252. A system for analyzing an output pattern of an array detectors, each detector representing one or more objects of interest, comprising:
tessellation means for segmenting the objects of interest within the output pattern;
means for extracting spatial data elements within the output pattern representative of each object of interest; and
253. A method for characterizing information from a pixellated output pattern of a microarray having one or more objects of interest, the method comprising:
extracting pixels within the output pattern representative of each object of interest utilizing a radial spiral;
using means for transforming an intensity representation of the extracted pixels to a spectral representation; and
associating the extracted pixels with one or more objects of interest.
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289. A computer code product, embodied on a computer-readable media, that characterizes information from a pixellated output pattern of microarray representing one or more objects of interest, comprising:
computer code that extracts pixels within the output pattern representative of each object of interest using a logarithmic spiral;
computer code that uses means for transforming the intensity representation of the extracted pixels to a spectral representation; and
computer code that associates the extracted pixels with one or more objects of interest.
290. A computer system for characterizing information from a pixellated output pattern of a microarray representing one or more objects of interest, comprising: a processor; and a memory coupled to said processor, said memory encoding one or more programs, said one or more programs causing said processor to perform the following steps:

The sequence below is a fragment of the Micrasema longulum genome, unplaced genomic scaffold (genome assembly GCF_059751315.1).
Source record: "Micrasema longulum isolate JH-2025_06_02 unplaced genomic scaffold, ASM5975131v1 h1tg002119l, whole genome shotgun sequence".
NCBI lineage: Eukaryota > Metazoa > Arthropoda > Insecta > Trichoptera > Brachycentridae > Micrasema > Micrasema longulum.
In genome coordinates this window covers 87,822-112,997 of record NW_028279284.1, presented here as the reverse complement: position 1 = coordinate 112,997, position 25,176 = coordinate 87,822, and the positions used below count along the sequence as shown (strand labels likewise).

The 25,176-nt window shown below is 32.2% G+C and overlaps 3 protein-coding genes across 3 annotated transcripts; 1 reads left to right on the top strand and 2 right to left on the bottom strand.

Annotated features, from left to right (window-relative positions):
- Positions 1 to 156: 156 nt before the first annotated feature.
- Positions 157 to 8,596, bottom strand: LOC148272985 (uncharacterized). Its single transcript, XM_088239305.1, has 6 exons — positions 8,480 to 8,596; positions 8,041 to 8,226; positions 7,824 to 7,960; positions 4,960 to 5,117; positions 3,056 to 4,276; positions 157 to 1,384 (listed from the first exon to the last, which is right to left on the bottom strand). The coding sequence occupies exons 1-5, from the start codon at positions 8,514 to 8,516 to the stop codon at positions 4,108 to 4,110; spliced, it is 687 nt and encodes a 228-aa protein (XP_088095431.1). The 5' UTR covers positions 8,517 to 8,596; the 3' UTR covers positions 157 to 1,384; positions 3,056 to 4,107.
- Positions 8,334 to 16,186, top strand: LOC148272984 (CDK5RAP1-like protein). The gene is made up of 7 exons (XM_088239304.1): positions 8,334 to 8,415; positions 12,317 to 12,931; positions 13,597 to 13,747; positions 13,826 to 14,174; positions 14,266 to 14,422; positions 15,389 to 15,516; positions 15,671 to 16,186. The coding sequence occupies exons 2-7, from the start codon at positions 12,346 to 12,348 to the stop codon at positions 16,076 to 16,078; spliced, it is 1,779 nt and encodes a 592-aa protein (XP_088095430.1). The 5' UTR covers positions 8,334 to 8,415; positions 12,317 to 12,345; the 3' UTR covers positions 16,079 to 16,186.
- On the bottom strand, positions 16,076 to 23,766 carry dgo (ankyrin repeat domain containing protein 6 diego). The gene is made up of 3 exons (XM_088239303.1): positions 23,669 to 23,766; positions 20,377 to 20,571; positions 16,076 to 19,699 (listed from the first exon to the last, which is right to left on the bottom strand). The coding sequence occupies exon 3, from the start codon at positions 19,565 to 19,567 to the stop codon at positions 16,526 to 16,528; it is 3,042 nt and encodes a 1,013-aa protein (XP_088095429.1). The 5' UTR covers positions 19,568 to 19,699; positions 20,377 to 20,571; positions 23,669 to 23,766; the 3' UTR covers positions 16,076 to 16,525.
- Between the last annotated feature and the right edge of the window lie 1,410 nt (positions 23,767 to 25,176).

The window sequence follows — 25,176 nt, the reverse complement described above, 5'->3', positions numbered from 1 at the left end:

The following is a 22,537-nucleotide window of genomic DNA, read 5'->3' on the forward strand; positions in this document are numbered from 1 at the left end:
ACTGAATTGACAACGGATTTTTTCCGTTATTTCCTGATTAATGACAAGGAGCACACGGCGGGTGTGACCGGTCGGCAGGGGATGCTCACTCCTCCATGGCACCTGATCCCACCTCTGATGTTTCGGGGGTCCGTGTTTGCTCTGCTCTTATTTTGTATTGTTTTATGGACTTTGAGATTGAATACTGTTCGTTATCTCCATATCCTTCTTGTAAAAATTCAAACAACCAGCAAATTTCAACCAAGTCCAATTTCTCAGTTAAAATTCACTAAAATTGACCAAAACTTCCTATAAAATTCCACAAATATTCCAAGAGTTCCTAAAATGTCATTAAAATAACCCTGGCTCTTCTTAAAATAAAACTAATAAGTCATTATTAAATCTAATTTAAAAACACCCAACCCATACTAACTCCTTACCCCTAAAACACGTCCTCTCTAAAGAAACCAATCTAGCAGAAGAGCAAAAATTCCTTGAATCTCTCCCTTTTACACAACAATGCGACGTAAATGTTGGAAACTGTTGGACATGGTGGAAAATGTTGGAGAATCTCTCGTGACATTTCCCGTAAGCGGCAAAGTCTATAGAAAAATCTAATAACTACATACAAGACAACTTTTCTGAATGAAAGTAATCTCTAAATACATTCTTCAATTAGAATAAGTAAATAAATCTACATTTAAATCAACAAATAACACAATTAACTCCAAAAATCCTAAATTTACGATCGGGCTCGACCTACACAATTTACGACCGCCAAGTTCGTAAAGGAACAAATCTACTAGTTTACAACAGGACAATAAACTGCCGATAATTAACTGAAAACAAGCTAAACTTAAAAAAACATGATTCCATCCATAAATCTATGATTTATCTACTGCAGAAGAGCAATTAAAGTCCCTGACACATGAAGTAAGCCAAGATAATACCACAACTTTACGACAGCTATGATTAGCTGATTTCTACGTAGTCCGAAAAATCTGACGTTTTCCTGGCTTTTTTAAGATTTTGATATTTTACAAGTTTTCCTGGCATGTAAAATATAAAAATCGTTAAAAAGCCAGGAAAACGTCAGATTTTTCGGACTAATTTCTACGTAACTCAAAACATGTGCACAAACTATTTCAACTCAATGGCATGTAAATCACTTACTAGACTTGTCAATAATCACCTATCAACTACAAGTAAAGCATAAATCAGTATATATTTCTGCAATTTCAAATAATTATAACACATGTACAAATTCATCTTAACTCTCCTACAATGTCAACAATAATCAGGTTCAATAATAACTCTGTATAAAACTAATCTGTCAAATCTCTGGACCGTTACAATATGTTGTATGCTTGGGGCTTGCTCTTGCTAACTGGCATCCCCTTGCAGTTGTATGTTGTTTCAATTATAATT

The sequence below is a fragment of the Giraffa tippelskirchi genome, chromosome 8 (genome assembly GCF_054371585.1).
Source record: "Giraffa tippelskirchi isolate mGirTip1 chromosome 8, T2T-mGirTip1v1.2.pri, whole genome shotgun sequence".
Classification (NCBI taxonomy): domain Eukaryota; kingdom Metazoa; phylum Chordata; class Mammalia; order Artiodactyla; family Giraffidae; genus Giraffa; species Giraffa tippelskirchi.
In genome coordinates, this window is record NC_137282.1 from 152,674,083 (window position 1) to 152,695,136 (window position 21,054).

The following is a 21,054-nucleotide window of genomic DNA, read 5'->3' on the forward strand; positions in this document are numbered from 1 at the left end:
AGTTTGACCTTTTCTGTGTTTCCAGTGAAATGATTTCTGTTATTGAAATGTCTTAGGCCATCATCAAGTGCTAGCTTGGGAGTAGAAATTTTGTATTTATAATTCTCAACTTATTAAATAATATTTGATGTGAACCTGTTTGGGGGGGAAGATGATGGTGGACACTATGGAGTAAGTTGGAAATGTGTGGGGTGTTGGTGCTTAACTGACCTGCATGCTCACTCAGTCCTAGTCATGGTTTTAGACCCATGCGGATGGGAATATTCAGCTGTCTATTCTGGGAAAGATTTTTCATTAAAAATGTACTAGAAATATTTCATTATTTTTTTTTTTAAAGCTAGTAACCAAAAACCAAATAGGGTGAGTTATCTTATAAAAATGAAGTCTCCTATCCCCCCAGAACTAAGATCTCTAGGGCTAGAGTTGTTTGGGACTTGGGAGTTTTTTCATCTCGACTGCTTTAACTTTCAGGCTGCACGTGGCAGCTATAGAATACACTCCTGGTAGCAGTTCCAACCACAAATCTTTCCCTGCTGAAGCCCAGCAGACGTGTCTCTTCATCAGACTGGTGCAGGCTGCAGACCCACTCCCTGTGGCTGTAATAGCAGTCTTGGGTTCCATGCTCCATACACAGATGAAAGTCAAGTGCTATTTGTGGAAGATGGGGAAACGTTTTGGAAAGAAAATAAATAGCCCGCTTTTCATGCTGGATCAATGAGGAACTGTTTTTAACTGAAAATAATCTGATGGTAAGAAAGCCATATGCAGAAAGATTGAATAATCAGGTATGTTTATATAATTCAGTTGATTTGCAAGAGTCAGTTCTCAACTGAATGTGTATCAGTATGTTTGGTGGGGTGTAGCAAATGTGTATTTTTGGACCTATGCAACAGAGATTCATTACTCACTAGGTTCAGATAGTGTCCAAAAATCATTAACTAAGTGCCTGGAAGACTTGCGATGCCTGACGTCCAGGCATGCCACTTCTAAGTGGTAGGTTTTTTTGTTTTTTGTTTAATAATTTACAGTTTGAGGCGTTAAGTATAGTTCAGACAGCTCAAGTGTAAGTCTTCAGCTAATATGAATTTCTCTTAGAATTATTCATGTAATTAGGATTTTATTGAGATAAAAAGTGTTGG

extracting spatial within the output pattern representative of each object of interest using a logarithmic spiral;
using means for transforming an intensity representation of the extracted pixels to a spectral representation; and
associating the extracted pixels with one or more objects of interest.
291. A system for analyzing an output pattern of an array of detectors each detector representing one or more objects of interest, comprising:
means for extracting within the output pattern representative of each object of interest using a logarithmic spiral;
means associating the extracted pixels with one or more objects of interest.
292. A method for characterizing information from a pixellated output pattern of a microarray having one or more object of interest, the method comprising:
extracting pixels within the output pattern representative of each object of interest;
utilizing a logarithmic spiral to estimete a local background of an object of interest;
using means for transforming an intensity representation of the extracted pixels to a spectral representation; and
associating the extracted pixels with one or more objects of interest.